Hey, Spike! discovers Denver Water vessel mission | SummitDaily.com

Hey, Spike! discovers Denver Water vessel mission

Denver Water vessel maps Dillon Reservoir.
Miles F. Porter IV / Special to the Daily |

Quietly — without any wake — a Denver Water boat and its crew have been mapping the underwater contours of Dillon Reservoir.

The crew of captains Angleo Martinez and Jerry Kahl have been conducting the hydrographic survey for two summers, working four-day, 10-hour shifts aboard an outboard engine-powered aluminum-hulled pilothouse vessel.

Smoothly plying the chilly waters of the Denver Water-owned lake covering 3,233 surface acres, the bathymetric survey craft goes systematically about its business, much like a lawn mower, covering and recording the always-changing contours of the popular water source that is seeing more and more recreation use.

While there are increasing usage numbers for the lake, stemming from its two marinas and campgrounds, there is the ever-growing deposits of silt coming from the Tenmile, Blue and Snake river flows.

Denver Water senior spokesperson Travis Thompson explains the whys for the mapping this way:

“This survey enables Denver Water to learn more about our actual reservoir capacity. Denver Water has mapped reservoirs for years, but surveyors had only a rudimentary single-beam sonar on a rickety aluminum fishing boat. We are now utilizing a dedicated hydrographic vessel, the standard used by the Army Corps of Engineers and hydrographic surveyors for large rivers, harbors and anchorages, to collect much more precise data. Once complete, Denver Water planners will use the information to determine where sediment is piling up, reducing reservoir capacity. Additionally, dam safety engineers can use the data to understand what’s behind the dams.”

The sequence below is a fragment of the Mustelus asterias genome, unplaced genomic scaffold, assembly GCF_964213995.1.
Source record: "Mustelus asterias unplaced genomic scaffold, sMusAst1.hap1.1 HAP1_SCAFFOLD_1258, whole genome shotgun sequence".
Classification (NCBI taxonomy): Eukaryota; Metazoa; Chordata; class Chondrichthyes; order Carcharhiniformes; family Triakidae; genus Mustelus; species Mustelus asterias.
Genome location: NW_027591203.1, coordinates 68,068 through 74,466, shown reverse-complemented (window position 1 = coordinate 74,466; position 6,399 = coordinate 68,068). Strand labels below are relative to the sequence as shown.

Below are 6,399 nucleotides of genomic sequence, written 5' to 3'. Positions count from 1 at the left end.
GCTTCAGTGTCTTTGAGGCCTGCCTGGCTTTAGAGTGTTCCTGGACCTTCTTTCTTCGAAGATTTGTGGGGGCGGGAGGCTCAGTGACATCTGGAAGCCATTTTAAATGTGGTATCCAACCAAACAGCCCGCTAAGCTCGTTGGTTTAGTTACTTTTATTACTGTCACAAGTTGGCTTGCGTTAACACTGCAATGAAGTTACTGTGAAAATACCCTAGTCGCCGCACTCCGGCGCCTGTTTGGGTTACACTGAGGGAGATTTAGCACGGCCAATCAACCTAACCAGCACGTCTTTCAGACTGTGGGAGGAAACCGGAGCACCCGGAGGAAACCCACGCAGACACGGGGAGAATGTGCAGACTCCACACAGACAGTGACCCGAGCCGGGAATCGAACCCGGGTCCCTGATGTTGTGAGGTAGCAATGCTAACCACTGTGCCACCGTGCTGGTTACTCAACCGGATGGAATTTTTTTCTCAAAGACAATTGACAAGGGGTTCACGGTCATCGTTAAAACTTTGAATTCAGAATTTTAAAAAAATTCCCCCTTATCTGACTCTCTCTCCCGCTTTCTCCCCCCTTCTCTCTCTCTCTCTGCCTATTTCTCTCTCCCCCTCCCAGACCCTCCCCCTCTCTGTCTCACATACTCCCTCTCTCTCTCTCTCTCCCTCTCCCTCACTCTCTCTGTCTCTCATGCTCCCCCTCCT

In-filling sediment cuts down the reservoir’s storage capacity, and on the Frisco Bay Marina side, it affects the power and sailboat traffic flows.

“We are just collecting data right now. Once this phase of the project is complete, Denver Water’s survey team will process and edit the information collected. At that point, we’ll produce a more precise visual of the reservoir bottom,” Thompson explains.

The build-up of silt is a slow process — usually, making the results of the survey information long-lasting.

“The survey will not need to be done at Dillon Reservoir again for decades,” Thompson said. “However, if something were to occur causing an increase of sediment to the reservoir, it could prompt another survey to help us determine any capacity loss.”

The mapping process will prove beneficial to the town of Frisco’s marina operations since it has in-hand a federal permit to dredge out the basin when a variety of factors align favorably, such as water levels and flows and timing.

Denver Water continues its cooperative spirit since welcoming the founding of the Frisco marina by the Frisco Bay Yacht Club in 1988.

And it has backed that up with funding.

“Through the Colorado River Cooperative Agreement, Denver Water has provided money to the town of Frisco to offset costs of projects like the redevelopment and dredging of the Frisco marina,” Thompson said.

Some interesting numbers for the high altitude body of water are these:

• Construction on the earthen dam started in 1961 and the lake first began filling in 1963.

• Deepest point is 207 feet.

• Distance to drive/bike around it is 17 miles.

• Actual shoreline covers about 26 miles.

• At full-pool, the reservoir has an elevation of 9,017 feet.

• Dillon Reservoir has become home to nesting bald and osprey eagles.

Miles F. Porter IV, nicknamed “Spike,” a Coloradan since 1949, is an Army veteran, former hardrock miner, graduate of Adams State College, and a local since 1982. An award-winning investigative reporter, he and wife Mary E. Staby owned newspapers here for 20 years. Email your social info to milesfporteriv@aol.com

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